billing and subscriber information systems, general ledgers, phone switches
and certain headend applications, all of which are third party supported. The
Company has received written assurances from the providers of all third party-
supported applications to the effect that such applications are either Year
2000 compliant or subject to plans to become Year 2000 compliant. The Company
is currently quantifying its non-IT applications which may be affected by Year
2000 issues and have an effect on its operations.
The Company continues to monitor Year 2000 issues and expect to have all
systems identified by the end of 1998 and compliance determinations completed
by the end of the first calendar quarter of 1999. Based on the results of its
compliance determinations, appropriate contingency plans will be finalized to
the extent possible.
The Company has not incurred any material Year 2000 costs to date, and
excluding the need for contingency plans, does not expect to incur any
material Year 2000 costs in the future because most of the applications it
uses are maintained by third parties who have borne such Year 2000 compliance
The Company cannot be certain that it or third parties supporting its
systems have resolved or will resolve all Year 2000 issues in a timely manner.
Failure by the Company or any such third party to successfully address the
relevant Year 2000 issues could result in disruptions of the Company's
business and the incurrence of significant expenses by the Company.
Additionally, the Company could be affected by any disruption to third parties
with which the Company does business if such third parties have not
successfully addressed their Year 2000 issues.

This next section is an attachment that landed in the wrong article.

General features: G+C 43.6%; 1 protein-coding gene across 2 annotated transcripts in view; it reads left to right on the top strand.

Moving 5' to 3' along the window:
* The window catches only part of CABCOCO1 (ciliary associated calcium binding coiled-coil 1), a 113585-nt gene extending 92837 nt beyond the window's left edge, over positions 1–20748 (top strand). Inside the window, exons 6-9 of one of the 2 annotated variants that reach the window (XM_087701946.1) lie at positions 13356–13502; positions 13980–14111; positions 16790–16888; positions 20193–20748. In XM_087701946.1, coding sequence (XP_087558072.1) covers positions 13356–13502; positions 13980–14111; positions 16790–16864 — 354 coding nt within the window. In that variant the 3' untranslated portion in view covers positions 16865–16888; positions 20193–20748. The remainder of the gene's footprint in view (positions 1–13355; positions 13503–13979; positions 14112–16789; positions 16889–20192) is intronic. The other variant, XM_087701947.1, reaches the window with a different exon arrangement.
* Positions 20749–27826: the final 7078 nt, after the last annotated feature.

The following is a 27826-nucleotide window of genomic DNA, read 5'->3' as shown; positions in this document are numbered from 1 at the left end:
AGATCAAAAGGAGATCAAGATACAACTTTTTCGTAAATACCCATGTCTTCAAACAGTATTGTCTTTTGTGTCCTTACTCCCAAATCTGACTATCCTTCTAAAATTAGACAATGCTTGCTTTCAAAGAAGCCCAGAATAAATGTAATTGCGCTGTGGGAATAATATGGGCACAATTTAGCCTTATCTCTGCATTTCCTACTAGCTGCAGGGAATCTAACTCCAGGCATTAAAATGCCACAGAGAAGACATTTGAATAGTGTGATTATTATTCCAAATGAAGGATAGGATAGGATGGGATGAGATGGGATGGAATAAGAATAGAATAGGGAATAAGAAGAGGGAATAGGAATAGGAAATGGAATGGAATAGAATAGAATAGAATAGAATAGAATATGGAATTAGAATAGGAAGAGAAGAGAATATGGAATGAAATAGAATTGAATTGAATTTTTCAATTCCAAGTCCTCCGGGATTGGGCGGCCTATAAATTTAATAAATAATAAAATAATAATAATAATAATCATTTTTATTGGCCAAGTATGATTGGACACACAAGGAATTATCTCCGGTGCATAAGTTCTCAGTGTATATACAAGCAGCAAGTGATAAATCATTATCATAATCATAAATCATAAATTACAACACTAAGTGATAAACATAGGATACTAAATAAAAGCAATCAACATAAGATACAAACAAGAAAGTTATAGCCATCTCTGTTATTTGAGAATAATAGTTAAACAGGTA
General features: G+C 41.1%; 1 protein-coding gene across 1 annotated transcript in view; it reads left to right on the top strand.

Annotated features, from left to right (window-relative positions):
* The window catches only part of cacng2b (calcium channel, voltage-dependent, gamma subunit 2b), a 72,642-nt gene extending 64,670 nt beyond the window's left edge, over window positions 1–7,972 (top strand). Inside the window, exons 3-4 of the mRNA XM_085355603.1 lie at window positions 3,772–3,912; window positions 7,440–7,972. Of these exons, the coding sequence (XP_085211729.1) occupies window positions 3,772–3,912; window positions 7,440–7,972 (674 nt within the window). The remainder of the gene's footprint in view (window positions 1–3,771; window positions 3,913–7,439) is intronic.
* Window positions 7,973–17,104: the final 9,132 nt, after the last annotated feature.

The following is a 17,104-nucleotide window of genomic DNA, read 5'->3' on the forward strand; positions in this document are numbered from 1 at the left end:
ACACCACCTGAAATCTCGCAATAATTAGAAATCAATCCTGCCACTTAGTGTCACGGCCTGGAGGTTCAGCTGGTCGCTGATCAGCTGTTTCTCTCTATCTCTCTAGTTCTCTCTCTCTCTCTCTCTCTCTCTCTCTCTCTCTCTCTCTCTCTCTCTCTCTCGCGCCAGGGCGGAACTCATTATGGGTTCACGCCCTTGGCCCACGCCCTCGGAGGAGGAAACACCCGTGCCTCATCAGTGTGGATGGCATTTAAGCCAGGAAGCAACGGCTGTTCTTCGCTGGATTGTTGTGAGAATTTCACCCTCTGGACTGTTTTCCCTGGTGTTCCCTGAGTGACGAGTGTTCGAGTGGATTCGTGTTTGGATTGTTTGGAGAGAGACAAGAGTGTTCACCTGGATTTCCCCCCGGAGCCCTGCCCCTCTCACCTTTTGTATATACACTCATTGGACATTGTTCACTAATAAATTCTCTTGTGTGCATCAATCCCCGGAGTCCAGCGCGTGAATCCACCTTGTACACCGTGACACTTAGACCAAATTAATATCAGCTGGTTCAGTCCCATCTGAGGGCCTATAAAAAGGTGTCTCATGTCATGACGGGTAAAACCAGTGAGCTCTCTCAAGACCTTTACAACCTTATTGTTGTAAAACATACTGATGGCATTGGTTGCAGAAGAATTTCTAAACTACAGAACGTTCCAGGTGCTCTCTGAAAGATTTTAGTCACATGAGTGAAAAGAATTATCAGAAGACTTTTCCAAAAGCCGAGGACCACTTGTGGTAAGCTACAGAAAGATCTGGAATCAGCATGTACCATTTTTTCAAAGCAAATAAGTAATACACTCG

IMPACT OF INFLATION
With the exception of programming costs, the Company does not believe that
inflation has had or will likely have a significant effect on its results of
operations or capital expenditure programs. Programming cost increases in the
past have tended to exceed inflation and may continue to do so in the future.
The Company, in accordance with FCC regulations, may pass along programming
cost increases to its subscribers.
NEW ACCOUNTING STANDARDS
During fiscal 1997 and 1998, the Financial Accounting Standards Board
("FASB") issued Statement No. 130, "Reporting Comprehensive Income" ("FAS
130"), Statement No. 131, "Disclosures about Segments of an Enterprise and
Related Information" ("FAS 131"), Statement No. 132, "Employers' Disclosures
about Pension and Other Postretirement Benefits" ("FAS 132"), and Statement
No. 133, "Accounting for Derivative
Instruments and Hedging Activities" ("FAS 133"). FAS 130 establishes standards
for reporting and display of comprehensive income and its components (revenue,
expenses, gains and losses) in a full set of financial statements. The Company
expects to adopt FAS 130 as of the second quarter of 1998. FAS 131 requires
disclosure of financial and descriptive information about an entity's
reportable operating segments under the "management approach" as defined in
such Statement. The Company will adopt FAS 131 as of December 31, 1998. FAS
132 standardizes the disclosure requirements for pensions and other
postretirement benefits. The Company expects to adopt FAS 132 as of the second
quarter of 1998. FAS 133 provides a comprehensive and consistent standard for
the recognition and measurement of derivatives and hedging activities. The
Company will adopt FAS 133 as of January 1, 2000. The impact of the adoption
of these standards on the Company's financial statements is not expected to be